Central Bank Digital Currency or CBDCs have captured the imagination of central banks around the world. Recently, the Reserve Bank of India (RBI) launched the pilot ‘digital rupee’ project and reports suggest that it may further expand the project “based on the learnings from the current pilot.”
Governor Shaktikanta Das’ recent statement on CBDC adoption indicates that ‘digital rupee’ may get a boost.
“Central banks issued digital currencies are the future of money and its adoption can help save on logistic and printing costs,” he said at a recent event.
With the Union Budget around the corner, industry watchers expect some announcement regarding the digital rupee.
“I think CBDC will be a hot topic of discussion in this year’s Budget,” says Kamlesh Nagware, CTO at Snapper Future Tech, a blockchain firm. He believes that Finance Minister Nirmala Sitharaman may announce measures to enable offline, cross-border payment and digital asset ecosystem for CBDCs.
The Government of India has been a votary of CBDCs. In her last Budget speech, Ms Sitharaman said digital rupee will lead to a more efficient and cheaper currency management system.
For the unversed, CBDCs are the digital version of the official currency, backed by the central bank. They are very often backed by blockchain technology, as is the case with the digital rupee.
“In the CBDC trial phase, 16,000 users made e-rupee transactions in one month. The beginning is excellent and holds enormous potential for the future of e-rupee,” believes Amogh Tiwari, Founder of DayFi, an NFT-based financial utilities company.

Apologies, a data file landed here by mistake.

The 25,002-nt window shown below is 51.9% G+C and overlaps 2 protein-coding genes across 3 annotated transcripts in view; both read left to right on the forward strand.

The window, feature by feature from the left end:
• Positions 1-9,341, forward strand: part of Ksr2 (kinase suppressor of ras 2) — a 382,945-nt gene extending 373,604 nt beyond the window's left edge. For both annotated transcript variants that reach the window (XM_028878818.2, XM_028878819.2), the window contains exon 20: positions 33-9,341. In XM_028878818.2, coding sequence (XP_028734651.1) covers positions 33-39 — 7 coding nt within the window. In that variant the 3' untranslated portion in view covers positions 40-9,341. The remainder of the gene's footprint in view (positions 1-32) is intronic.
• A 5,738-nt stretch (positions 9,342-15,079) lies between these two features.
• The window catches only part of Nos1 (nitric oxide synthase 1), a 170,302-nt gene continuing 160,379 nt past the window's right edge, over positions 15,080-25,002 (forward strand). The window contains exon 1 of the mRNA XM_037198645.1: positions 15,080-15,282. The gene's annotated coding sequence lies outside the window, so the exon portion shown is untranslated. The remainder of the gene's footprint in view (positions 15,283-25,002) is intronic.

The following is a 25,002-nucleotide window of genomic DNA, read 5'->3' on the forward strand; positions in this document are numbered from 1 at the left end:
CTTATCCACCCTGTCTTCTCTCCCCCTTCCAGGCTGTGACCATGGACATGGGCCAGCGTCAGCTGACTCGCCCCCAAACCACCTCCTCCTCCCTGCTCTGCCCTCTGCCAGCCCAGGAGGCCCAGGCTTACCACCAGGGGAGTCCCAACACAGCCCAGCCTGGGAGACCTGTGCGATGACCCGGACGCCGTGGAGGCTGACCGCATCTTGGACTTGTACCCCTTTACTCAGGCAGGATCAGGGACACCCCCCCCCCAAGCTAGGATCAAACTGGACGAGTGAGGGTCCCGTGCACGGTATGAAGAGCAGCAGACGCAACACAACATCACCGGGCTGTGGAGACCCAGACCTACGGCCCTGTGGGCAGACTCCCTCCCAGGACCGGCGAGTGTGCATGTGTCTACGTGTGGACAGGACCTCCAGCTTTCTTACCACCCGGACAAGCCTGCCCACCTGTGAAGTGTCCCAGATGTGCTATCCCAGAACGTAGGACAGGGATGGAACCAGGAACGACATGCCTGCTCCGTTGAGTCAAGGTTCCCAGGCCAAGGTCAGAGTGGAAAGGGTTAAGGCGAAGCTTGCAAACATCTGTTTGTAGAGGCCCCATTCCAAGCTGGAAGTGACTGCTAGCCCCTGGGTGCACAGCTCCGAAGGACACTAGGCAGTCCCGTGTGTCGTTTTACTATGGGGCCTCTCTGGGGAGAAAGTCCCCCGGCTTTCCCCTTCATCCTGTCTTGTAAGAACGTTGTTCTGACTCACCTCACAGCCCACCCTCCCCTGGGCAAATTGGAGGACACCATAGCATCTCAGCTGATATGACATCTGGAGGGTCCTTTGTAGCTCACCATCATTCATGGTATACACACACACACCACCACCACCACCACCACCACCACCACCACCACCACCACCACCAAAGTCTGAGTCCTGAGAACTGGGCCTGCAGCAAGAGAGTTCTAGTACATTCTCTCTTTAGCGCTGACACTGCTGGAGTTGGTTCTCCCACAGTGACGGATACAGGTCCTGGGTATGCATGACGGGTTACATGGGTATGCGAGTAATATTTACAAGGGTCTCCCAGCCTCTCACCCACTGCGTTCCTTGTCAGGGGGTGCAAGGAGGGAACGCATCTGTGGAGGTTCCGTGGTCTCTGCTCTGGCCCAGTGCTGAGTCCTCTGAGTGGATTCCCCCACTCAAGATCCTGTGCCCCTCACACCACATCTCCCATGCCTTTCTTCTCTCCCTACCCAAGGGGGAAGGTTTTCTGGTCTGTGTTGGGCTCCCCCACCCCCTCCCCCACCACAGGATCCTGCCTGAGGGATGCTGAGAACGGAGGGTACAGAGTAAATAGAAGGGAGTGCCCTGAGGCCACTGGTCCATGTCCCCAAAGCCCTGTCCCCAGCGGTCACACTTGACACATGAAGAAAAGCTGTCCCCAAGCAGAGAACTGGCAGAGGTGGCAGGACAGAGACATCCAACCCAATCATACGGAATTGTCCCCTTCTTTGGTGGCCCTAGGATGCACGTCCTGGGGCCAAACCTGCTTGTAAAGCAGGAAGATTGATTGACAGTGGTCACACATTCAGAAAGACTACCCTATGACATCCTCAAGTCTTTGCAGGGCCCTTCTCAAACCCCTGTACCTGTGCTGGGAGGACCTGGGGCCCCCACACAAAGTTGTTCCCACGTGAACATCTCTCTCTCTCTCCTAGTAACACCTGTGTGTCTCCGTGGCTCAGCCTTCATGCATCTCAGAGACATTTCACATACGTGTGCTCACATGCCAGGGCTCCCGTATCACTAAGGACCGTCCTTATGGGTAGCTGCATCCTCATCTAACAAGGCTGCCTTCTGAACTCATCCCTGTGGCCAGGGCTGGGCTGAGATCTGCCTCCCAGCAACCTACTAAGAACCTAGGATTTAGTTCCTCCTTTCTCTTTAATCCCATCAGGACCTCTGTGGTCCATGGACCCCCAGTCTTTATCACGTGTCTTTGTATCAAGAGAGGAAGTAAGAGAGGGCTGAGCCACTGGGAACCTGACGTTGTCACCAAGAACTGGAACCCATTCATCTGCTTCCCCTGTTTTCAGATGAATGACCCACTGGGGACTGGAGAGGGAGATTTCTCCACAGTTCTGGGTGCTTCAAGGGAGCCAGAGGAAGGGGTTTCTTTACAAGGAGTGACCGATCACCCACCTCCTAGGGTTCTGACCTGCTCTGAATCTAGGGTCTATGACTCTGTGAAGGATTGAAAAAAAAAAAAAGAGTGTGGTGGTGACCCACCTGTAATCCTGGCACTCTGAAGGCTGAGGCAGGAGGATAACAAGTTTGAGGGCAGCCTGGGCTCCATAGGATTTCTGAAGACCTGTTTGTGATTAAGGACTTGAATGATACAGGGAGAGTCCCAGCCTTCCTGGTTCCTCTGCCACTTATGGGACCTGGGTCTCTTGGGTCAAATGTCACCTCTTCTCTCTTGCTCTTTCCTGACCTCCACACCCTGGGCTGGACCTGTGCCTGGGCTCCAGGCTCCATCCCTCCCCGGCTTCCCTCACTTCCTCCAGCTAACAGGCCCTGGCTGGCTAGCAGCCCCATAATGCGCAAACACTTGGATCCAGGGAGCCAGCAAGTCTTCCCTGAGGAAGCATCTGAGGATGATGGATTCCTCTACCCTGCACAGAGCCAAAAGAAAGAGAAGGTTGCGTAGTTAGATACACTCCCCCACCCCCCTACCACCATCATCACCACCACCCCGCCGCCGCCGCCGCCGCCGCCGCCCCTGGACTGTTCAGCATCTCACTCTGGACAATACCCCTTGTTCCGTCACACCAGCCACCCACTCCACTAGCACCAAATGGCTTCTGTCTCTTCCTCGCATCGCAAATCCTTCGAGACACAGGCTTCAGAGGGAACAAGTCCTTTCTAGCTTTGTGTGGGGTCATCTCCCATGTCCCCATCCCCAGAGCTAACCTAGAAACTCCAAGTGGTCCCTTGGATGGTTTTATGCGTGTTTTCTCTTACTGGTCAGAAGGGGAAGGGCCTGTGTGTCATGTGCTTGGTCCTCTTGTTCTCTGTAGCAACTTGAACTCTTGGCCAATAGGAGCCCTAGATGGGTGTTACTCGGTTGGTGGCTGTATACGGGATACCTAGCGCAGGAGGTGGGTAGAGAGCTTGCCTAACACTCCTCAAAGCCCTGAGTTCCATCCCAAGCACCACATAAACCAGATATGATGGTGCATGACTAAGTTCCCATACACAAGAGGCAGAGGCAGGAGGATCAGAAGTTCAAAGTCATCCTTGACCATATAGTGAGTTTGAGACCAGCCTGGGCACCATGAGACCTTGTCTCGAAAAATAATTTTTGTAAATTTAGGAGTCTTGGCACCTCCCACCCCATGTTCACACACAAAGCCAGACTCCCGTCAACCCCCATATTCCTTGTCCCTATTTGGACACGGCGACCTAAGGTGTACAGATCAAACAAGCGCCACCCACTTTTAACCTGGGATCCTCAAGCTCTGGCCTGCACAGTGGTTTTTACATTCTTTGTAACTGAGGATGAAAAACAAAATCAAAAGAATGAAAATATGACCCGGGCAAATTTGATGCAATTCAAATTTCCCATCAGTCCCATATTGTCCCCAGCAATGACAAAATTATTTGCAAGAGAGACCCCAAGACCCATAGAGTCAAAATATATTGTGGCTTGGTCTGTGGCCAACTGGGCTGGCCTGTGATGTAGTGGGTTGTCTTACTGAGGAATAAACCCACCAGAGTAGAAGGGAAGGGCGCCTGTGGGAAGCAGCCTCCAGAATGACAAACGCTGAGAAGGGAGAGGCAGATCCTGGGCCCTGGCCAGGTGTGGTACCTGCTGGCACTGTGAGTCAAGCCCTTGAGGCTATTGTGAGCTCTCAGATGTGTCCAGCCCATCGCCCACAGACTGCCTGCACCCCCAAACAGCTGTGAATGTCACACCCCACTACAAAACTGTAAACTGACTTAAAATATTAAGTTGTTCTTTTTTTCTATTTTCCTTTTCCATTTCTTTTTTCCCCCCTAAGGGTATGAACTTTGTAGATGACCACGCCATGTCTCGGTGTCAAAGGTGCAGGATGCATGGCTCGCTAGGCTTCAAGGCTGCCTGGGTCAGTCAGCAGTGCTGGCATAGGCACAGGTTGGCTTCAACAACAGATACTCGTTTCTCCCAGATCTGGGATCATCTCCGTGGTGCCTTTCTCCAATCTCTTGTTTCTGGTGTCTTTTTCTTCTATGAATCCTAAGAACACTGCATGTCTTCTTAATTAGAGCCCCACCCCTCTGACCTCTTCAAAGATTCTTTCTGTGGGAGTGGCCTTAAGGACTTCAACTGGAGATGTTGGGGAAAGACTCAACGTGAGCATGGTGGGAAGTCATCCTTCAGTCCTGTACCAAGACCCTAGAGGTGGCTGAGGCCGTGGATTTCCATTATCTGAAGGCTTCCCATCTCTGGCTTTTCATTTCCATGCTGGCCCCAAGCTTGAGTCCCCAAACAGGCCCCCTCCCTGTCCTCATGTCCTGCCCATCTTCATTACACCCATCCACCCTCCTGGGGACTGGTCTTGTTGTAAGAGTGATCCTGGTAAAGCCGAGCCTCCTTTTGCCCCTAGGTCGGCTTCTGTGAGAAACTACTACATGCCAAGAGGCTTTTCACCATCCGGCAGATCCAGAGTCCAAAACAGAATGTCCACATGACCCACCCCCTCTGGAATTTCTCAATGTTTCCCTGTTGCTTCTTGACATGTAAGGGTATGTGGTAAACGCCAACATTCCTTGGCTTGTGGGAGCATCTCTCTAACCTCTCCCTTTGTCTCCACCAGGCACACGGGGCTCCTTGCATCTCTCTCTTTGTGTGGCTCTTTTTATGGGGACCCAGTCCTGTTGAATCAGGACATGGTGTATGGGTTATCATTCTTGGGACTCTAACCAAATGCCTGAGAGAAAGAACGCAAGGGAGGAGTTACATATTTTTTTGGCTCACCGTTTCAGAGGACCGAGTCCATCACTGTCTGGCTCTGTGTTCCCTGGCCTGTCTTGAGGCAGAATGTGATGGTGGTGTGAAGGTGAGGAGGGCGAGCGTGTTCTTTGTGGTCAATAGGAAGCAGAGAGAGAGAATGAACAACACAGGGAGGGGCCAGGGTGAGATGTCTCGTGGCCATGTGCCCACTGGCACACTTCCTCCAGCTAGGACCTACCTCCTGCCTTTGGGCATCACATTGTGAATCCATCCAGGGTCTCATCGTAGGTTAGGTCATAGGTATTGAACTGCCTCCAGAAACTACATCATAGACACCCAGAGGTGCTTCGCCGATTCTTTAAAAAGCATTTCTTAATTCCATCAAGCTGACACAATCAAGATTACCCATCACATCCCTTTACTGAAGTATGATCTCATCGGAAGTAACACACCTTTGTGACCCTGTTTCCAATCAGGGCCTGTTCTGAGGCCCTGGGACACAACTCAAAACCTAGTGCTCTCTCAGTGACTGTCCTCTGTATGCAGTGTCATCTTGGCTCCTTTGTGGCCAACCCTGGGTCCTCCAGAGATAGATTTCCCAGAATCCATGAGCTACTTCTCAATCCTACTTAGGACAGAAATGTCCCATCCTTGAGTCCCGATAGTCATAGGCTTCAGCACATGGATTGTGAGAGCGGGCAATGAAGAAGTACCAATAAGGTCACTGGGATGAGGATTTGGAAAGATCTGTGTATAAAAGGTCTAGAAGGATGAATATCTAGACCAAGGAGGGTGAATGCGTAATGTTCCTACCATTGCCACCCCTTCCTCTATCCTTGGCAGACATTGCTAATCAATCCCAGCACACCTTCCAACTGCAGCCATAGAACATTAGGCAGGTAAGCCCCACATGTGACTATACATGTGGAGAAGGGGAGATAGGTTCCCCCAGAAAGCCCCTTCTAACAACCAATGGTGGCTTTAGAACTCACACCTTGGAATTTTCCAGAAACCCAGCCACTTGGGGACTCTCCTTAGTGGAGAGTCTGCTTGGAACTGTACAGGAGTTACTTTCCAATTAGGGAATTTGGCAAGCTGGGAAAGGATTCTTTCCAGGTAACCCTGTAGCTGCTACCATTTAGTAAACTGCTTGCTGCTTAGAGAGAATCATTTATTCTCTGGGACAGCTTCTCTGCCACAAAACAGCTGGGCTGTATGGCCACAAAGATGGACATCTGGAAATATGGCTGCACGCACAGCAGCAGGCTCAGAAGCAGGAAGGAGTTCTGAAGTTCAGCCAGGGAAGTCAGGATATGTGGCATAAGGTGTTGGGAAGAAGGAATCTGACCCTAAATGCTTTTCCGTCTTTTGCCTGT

Experts believe that blockchain is likely to get impetus in the coming years, with the Ministry of Electronics and Information Technology coming out with a ‘National Strategy on Blockchain’ in December 2021. Interestingly, this report mentions the idea of a government-backed digital currency wallet for transactions in the farm sector.
“We expect proper allocation for blockchain and its application on Indian infrastructure like cargo, finance, digital documents etc in this year’s Budget,” says Mr Tiwari.
CBDCs are among the most well-known use case of blockchain technology, which is considered safe, trustworthy, and transparent. Any discussion on CBDCs, however, is incomplete without their comparison with cryptos, which are also run on the principles of blockchain.
With the RBI governor calling crypto currency “nothing but gambling” while calling for an outright ban and the Finance Minister seeking an international collaboration for crypto regulation, the future of Indian crypto market continues to be in limbo.
“There is no relation between crypto and CBDC. The government will focus on the latter as an alternative,” says Mr Nagware. Mr Tiwari too speaks on similar lines and adds that CBDCs represents a significant step in the adoption of blockchain.
Both believe that digital rupee will help in larger adoption and mainstreaming of digital currencies in general across the country. “E-Rupee will help to build stronger regulations because the government and stakeholders could have wide level understanding of digital currency and digital assets,” says Mr Nagware.
According to one estimate, adopting digital assets like CBDCs and other blockchain-backed assets can help India add $1 trillion to its economy by 2032.
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